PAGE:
Things have never declared themselves empty, nor have they declared
themselves form; and they have not declared themselves right, wrong,
defiled or pure. Nor is there a mind that binds and fetters people.
It is just because...
ZAZEN MEDITATION GUIDE - Chapter 16. Zazen vs Reading Buddhist Scriptures and Zen Masters' Sayings
As you might know, If there were not the Supreme Enlightenment of the Buddha and his Teachings in the Buddhist sutras handed down to the present, there would not be Buddhism or Zen or zazen at all. It can be said dhyana (in Sanskrit) or zazen (in Japanese) is the method the Buddha practiced at least in six years long before He attained Enlightenment when He saw the morning star.
If all of the sutras are the description of the Buddha's Enlightenment then dhyana practice is the means to prove the experience of that. The same way of speaking can be applied to Zen masters' records and zazen.
Zen masters' records are the description of their experience of enlightenment and zazen practice is the means to prove it. The Enlightenment of the Buddha and experience of awakening of Zen masters are the same in quality. If there is anything different, it will be the difference in the degrees of depth in experiences, and the way the Zen masters used to express their experiences and teachings.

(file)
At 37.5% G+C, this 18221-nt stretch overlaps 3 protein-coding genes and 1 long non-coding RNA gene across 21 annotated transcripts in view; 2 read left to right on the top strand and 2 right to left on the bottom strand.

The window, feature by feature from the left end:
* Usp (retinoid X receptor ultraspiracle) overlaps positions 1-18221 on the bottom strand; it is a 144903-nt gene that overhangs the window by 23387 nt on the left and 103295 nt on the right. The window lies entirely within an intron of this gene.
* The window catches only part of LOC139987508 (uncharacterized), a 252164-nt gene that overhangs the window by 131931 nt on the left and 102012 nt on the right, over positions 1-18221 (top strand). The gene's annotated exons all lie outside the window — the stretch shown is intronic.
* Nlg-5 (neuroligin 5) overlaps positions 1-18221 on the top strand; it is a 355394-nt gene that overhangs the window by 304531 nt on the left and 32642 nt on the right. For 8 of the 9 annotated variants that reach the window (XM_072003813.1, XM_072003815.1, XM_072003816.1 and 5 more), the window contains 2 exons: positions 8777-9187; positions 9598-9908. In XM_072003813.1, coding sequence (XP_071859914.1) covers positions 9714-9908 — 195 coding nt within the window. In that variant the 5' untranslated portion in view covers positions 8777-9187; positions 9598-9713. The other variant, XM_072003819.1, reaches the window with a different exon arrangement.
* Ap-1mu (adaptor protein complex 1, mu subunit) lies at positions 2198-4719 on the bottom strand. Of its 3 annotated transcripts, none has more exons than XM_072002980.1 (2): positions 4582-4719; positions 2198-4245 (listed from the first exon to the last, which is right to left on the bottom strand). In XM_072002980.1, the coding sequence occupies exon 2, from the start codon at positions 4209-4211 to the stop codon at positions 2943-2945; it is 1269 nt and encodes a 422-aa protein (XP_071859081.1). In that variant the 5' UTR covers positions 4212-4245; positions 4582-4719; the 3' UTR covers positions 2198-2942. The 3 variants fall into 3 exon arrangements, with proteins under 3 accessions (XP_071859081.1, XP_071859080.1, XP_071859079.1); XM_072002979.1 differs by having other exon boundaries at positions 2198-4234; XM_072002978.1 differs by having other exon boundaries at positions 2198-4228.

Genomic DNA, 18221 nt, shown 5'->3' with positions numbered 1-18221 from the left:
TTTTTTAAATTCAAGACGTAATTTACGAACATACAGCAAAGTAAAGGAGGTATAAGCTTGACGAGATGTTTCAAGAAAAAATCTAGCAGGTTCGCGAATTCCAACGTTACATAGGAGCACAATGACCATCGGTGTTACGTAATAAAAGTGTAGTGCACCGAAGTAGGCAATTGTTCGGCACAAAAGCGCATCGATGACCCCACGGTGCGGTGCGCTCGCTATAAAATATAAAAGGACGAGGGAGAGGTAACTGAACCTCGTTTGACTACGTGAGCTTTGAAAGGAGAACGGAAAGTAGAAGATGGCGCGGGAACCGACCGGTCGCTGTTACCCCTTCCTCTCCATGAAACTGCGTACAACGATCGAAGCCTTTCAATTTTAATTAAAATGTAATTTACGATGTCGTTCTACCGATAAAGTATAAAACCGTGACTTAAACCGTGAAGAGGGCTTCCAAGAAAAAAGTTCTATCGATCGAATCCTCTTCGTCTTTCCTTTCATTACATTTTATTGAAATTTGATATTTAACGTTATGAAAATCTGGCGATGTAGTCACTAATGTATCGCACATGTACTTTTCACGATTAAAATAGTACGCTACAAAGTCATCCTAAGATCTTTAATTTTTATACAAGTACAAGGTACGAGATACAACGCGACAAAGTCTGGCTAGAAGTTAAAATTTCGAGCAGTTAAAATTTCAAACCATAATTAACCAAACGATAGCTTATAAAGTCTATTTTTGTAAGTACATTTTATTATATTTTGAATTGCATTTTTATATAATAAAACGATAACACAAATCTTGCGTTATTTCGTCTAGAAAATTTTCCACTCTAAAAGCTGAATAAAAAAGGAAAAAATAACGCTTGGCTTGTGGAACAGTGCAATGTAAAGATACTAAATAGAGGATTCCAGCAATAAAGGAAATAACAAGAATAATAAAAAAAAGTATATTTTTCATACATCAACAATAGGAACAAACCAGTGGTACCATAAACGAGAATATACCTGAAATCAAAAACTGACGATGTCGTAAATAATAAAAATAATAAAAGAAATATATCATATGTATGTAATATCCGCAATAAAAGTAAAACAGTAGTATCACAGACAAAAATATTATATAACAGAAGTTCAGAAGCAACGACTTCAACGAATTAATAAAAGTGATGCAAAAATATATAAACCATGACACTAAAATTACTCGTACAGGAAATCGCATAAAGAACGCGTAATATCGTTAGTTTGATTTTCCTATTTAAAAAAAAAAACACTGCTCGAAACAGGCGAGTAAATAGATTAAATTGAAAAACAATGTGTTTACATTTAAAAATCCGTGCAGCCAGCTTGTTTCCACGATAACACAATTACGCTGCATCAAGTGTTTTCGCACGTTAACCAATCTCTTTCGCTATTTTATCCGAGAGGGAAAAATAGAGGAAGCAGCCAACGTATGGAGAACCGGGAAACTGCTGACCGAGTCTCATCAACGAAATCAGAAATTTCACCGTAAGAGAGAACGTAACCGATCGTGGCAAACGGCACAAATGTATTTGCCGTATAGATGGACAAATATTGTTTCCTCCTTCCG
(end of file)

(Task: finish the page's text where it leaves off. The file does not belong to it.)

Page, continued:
The difference in the forms of expression is necessary, because if not, it will not be Reality. Truth cannot be a repetition of the same words all the time. And the Zen masters have shown their genius in their particular way of expression.
On the other hand, when a student practices Zen under the direct guide of a Zen teacher, especially when he is sitting in zazen, he is not supposed to remember any words, even though they are the words of the Buddha or of any Zen master he learned or knew. This is because he is doing the same thing the Buddha did more than 2,500 years ago.
He is discovering the truth for himself and by himself, and what he can find will be his own and not a thing he borrows from the Buddha or Zen masters.
More than that, he is becoming himself as a Buddha. This is the very thing the Buddha wants every being to do. This is called the Equality and Freedom in Buddhism and it makes Buddhism unique in this characteristic among the world religions.
However, after attaining kensho (seeing into one's own nature or Buddha-nature), the Zen student has to keep not only practicing zazen but also studying the Scriptures, as he would be advised, to develop his own experience until to the Perfect One..
When a monk asked a Zen master: "What is the difference between the meaning of Zen patriarchs' teachings and that of Buddhist sutras?" The master replied: "When it is cold, hens go to trees and ducks go to the lake."